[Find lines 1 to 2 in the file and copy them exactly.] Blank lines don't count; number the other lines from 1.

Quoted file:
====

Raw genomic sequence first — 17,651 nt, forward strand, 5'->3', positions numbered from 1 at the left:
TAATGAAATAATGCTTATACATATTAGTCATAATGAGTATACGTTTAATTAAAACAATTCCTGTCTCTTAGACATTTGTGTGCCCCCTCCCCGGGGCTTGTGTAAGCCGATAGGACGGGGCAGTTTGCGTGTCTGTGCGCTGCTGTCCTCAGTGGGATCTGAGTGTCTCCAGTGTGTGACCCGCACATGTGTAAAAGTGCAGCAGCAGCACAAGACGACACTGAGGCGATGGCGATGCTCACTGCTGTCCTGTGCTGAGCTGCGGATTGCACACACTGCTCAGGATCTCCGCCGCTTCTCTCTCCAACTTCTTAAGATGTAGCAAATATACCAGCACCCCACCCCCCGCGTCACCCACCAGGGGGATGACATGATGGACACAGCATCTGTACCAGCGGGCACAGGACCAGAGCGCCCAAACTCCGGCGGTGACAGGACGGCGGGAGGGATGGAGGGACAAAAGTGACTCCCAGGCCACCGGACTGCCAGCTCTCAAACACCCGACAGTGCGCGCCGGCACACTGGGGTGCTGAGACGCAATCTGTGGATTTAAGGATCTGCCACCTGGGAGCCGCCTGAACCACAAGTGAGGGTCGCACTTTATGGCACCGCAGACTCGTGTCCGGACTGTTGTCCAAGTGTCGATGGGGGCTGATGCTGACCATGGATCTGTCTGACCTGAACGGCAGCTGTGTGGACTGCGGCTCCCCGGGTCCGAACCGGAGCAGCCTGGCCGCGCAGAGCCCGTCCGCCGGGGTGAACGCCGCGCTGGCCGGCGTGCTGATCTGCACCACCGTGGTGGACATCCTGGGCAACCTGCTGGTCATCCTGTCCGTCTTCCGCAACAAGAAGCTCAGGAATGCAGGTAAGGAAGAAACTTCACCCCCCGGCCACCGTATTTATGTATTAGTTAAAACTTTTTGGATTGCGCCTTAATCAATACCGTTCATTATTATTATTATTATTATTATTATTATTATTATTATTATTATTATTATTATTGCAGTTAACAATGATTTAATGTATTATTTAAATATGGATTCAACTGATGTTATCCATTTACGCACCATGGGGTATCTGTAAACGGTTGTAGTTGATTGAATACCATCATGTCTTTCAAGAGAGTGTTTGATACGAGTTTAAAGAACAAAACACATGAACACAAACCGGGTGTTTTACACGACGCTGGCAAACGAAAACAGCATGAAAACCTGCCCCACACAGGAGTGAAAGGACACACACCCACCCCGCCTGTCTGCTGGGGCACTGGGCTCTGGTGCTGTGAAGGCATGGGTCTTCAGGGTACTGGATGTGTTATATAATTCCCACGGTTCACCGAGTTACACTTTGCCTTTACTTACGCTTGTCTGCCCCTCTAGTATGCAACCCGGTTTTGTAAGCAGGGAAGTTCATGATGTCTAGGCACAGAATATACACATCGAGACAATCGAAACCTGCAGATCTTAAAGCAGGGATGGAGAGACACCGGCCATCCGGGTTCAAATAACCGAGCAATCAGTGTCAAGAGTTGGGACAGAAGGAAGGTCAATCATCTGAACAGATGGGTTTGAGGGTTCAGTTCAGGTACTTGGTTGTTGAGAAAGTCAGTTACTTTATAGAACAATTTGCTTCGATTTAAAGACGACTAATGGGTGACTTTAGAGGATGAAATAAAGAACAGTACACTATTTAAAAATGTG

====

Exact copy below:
Raw genomic sequence first — 17,651 nt, forward strand, 5'->3', positions numbered from 1 at the left:
TAATGAAATAATGCTTATACATATTAGTCATAATGAGTATACGTTTAATTAAAACAATTCCTGTCTCTTAGACATTTGTGTGCCCCCTCCCCGGGGCTTGTGTAAGCCGATAGGACGGGGCAGTTTGCGTGTCTGTGCGCTGCTGTCCTCAGTGGGATCTGAGTGTCTCCAGTGTGTGACCCGCACATGTGTAAAAGTGCAGCAGCAGCACAAGACGACACTGAGGCGATGGCGATGCTCACTGCTGTCCTGTGCTGAGCTGCGGATTGCACACACTGCTCAGGATCTCCGCCGCTTCTCTCTCCAACTTCTTAAGATGTAGCAAATATACCAGCACCCCACCCCCCGCGTCACCCACCAGGGGGATGACATGATGGACACAGCATCTGTACCAGCGGGCACAGGACCAGAGCGCCCAAACTCCGGCGGTGACAGGACGGCGGGAGGGATGGAGGGACAAAAGTGACTCCCAGGCCACCGGACTGCCAGCTCTCAAACACCCGACAGTGCGCGCCGGCACACTGGGGTGCTGAGACGCAATCTGTGGATTTAAGGATCTGCCACCTGGGAGCCGCCTGAACCACAAGTGAGGGTCGCACTTTATGGCACCGCAGACTCGTGTCCGGACTGTTGTCCAAGTGTCGATGGGGGCTGATGCTGACCATGGATCTGTCTGACCTGAACGGCAGCTGTGTGGACTGCGGCTCCCCGGGTCCGAACCGGAGCAGCCTGGCCGCGCAGAGCCCGTCCGCCGGGGTGAACGCCGCGCTGGCCGGCGTGCTGATCTGCACCACCGTGGTGGACATCCTGGGCAACCTGCTGGTCATCCTGTCCGTCTTCCGCAACAAGAAGCTCAGGAATGCAGGTAAGGAAGAAACTTCACCCCCCGGCCACCGTATTTATGTATTAGTTAAAACTTTTTGGATTGCGCCTTAATCAATACCGTTCATTATTATTATTATTATTATTATTATTATTATTATTATTATTATTATTATTATTGCAGTTAACAATGATTTAATGTATTATTTAAATATGGATTCAACTGATGTTATCCATTTACGCACCATGGGGTATCTGTAAACGGTTGTAGTTGATTGAATACCATCATGTCTTTCAAGAGAGTGTTTGATACGAGTTTAAAGAACAAAACACATGAACACAAACCGGGTGTTTTACACGACGCTGGCAAACGAAAACAGCATGAAAACCTGCCCCACACAGGAGTGAAAGGACACACACCCACCCCGCCTGTCTGCTGGGGCACTGGGCTCTGGTGCTGTGAAGGCATGGGTCTTCAGGGTACTGGATGTGTTATATAATTCCCACGGTTCACCGAGTTACACTTTGCCTTTACTTACGCTTGTCTGCCCCTCTAGTATGCAACCCGGTTTTGTAAGCAGGGAAGTTCATGATGTCTAGGCACAGAATATACACATCGAGACAATCGAAACCTGCAGATCTTAAAGCAGGGATGGAGAGACACCGGCCATCCGGGTTCAAATAACCGAGCAATCAGTGTCAAGAGTTGGGACAGAAGGAAGGTCAATCATCTGAACAGATGGGTTTGAGGGTTCAGTTCAGGTACTTGGTTGTTGAGAAAGTCAGTTACTTTATAGAACAATTTGCTTCGATTTAAAGACGACTAATGGGTGACTTTAGAGGATGAAATAAAGAACAGTACACTATTTAAAAATGTG